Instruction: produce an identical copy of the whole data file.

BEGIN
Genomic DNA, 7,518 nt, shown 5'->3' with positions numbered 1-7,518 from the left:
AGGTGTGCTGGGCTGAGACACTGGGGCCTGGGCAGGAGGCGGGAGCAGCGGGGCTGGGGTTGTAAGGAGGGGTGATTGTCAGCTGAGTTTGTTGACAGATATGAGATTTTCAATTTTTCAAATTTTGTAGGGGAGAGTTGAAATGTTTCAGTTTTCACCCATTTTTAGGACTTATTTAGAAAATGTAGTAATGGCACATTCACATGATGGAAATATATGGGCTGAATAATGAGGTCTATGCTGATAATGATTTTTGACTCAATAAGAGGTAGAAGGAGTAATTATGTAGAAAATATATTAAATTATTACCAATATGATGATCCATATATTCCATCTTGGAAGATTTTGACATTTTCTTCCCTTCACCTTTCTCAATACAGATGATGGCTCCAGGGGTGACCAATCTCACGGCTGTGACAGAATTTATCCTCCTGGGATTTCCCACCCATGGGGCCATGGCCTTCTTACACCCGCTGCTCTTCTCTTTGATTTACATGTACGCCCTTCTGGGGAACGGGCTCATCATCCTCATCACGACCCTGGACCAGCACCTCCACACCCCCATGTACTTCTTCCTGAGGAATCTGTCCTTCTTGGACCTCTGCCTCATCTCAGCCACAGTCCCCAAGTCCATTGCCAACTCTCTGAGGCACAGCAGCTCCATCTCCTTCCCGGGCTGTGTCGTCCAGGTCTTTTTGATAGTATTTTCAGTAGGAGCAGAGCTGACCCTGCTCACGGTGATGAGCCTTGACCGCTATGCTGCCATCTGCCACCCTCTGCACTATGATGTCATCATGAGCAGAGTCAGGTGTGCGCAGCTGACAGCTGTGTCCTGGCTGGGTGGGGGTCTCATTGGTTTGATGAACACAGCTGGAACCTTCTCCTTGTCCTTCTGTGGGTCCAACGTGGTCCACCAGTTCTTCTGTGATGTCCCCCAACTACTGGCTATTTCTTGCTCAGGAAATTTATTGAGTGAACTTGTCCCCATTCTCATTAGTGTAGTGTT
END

Genomic DNA, 7,518 nt, shown 5'->3' with positions numbered 1-7,518 from the left:
AGGTGTGCTGGGCTGAGACACTGGGGCCTGGGCAGGAGGCGGGAGCAGCGGGGCTGGGGTTGTAAGGAGGGGTGATTGTCAGCTGAGTTTGTTGACAGATATGAGATTTTCAATTTTTCAAATTTTGTAGGGGAGAGTTGAAATGTTTCAGTTTTCACCCATTTTTAGGACTTATTTAGAAAATGTAGTAATGGCACATTCACATGATGGAAATATATGGGCTGAATAATGAGGTCTATGCTGATAATGATTTTTGACTCAATAAGAGGTAGAAGGAGTAATTATGTAGAAAATATATTAAATTATTACCAATATGATGATCCATATATTCCATCTTGGAAGATTTTGACATTTTCTTCCCTTCACCTTTCTCAATACAGATGATGGCTCCAGGGGTGACCAATCTCACGGCTGTGACAGAATTTATCCTCCTGGGATTTCCCACCCATGGGGCCATGGCCTTCTTACACCCGCTGCTCTTCTCTTTGATTTACATGTACGCCCTTCTGGGGAACGGGCTCATCATCCTCATCACGACCCTGGACCAGCACCTCCACACCCCCATGTACTTCTTCCTGAGGAATCTGTCCTTCTTGGACCTCTGCCTCATCTCAGCCACAGTCCCCAAGTCCATTGCCAACTCTCTGAGGCACAGCAGCTCCATCTCCTTCCCGGGCTGTGTCGTCCAGGTCTTTTTGATAGTATTTTCAGTAGGAGCAGAGCTGACCCTGCTCACGGTGATGAGCCTTGACCGCTATGCTGCCATCTGCCACCCTCTGCACTATGATGTCATCATGAGCAGAGTCAGGTGTGCGCAGCTGACAGCTGTGTCCTGGCTGGGTGGGGGTCTCATTGGTTTGATGAACACAGCTGGAACCTTCTCCTTGTCCTTCTGTGGGTCCAACGTGGTCCACCAGTTCTTCTGTGATGTCCCCCAACTACTGGCTATTTCTTGCTCAGGAAATTTATTGAGTGAACTTGTCCCCATTCTCATTAGTGTAGTGTT